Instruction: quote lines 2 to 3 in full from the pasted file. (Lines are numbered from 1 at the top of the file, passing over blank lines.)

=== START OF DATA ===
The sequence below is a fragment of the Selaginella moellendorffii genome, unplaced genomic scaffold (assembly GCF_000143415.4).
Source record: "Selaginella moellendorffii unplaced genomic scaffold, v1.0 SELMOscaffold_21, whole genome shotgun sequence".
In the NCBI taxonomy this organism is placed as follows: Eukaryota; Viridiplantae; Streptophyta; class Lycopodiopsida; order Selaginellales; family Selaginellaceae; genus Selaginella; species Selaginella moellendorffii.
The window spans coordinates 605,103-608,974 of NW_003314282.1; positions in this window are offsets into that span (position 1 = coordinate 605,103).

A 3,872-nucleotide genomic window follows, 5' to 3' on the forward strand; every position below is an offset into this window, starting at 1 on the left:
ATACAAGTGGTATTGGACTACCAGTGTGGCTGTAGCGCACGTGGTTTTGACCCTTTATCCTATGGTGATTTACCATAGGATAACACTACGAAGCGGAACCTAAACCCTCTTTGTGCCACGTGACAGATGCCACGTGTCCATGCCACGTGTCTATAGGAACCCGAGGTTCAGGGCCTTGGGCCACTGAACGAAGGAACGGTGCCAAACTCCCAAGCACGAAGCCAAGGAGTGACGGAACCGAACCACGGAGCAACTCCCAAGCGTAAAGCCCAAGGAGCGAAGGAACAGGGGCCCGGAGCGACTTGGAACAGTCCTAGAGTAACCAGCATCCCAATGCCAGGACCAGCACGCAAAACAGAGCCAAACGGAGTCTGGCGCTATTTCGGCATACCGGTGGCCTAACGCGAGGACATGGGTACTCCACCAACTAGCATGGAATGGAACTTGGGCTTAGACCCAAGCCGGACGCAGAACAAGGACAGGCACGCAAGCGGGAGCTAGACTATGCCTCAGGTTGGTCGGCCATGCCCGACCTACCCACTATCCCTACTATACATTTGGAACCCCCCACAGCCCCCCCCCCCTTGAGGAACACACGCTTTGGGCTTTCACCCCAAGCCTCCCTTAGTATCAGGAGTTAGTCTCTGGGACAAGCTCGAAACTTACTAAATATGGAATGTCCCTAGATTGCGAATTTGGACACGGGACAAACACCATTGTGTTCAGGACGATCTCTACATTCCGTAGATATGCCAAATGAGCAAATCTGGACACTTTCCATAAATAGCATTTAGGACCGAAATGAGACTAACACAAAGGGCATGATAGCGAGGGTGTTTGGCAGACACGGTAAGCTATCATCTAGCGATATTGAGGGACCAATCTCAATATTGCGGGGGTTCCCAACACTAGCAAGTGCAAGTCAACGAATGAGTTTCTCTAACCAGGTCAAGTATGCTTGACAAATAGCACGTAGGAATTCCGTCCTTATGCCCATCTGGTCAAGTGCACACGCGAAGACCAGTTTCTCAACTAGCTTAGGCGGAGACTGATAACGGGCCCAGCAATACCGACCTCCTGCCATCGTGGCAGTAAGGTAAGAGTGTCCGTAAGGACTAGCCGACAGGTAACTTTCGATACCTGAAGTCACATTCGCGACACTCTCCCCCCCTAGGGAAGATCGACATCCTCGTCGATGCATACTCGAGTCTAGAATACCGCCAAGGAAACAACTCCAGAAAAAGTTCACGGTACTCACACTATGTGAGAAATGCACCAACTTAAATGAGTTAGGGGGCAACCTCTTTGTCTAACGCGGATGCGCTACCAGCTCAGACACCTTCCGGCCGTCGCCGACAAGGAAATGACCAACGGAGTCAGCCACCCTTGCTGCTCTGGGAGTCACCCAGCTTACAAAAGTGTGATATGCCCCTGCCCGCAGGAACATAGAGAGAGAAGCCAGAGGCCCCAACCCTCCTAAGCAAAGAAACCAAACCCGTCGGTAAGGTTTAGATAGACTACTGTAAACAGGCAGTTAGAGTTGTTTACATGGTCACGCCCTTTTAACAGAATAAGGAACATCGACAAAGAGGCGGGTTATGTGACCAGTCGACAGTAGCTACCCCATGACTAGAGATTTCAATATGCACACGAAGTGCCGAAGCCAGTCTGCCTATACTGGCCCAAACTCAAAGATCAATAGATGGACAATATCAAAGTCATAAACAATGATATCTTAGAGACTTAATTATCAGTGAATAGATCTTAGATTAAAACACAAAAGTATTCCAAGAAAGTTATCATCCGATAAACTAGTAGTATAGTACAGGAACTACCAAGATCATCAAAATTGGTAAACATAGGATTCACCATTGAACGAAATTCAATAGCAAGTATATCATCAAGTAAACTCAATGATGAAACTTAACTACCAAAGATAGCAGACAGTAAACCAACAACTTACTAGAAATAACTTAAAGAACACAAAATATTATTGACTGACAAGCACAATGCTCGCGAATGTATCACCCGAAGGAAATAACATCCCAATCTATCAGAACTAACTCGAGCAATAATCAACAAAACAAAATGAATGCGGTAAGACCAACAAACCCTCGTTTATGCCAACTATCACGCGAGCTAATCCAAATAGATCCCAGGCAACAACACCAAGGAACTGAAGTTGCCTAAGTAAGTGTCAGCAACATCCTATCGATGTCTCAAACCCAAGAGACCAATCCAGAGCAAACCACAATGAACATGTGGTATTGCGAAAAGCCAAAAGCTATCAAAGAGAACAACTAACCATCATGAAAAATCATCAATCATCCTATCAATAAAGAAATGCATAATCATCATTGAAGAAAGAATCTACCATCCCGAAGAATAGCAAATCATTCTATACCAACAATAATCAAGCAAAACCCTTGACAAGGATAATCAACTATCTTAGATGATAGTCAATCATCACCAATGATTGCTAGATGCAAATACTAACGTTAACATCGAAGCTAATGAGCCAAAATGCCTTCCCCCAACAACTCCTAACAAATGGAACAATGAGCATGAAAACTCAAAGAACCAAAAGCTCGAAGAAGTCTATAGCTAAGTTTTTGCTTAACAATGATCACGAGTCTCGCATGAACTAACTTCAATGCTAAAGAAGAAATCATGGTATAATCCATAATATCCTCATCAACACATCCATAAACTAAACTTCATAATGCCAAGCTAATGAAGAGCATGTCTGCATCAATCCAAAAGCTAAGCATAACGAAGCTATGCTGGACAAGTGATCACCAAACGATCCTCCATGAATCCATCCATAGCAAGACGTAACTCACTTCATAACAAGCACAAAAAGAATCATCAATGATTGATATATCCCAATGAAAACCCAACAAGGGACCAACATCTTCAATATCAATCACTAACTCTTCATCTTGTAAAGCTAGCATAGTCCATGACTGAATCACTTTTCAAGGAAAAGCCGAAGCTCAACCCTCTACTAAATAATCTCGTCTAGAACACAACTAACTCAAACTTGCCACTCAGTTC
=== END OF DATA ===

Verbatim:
Source record: "Selaginella moellendorffii unplaced genomic scaffold, v1.0 SELMOscaffold_21, whole genome shotgun sequence".
In the NCBI taxonomy this organism is placed as follows: Eukaryota; Viridiplantae; Streptophyta; class Lycopodiopsida; order Selaginellales; family Selaginellaceae; genus Selaginella; species Selaginella moellendorffii.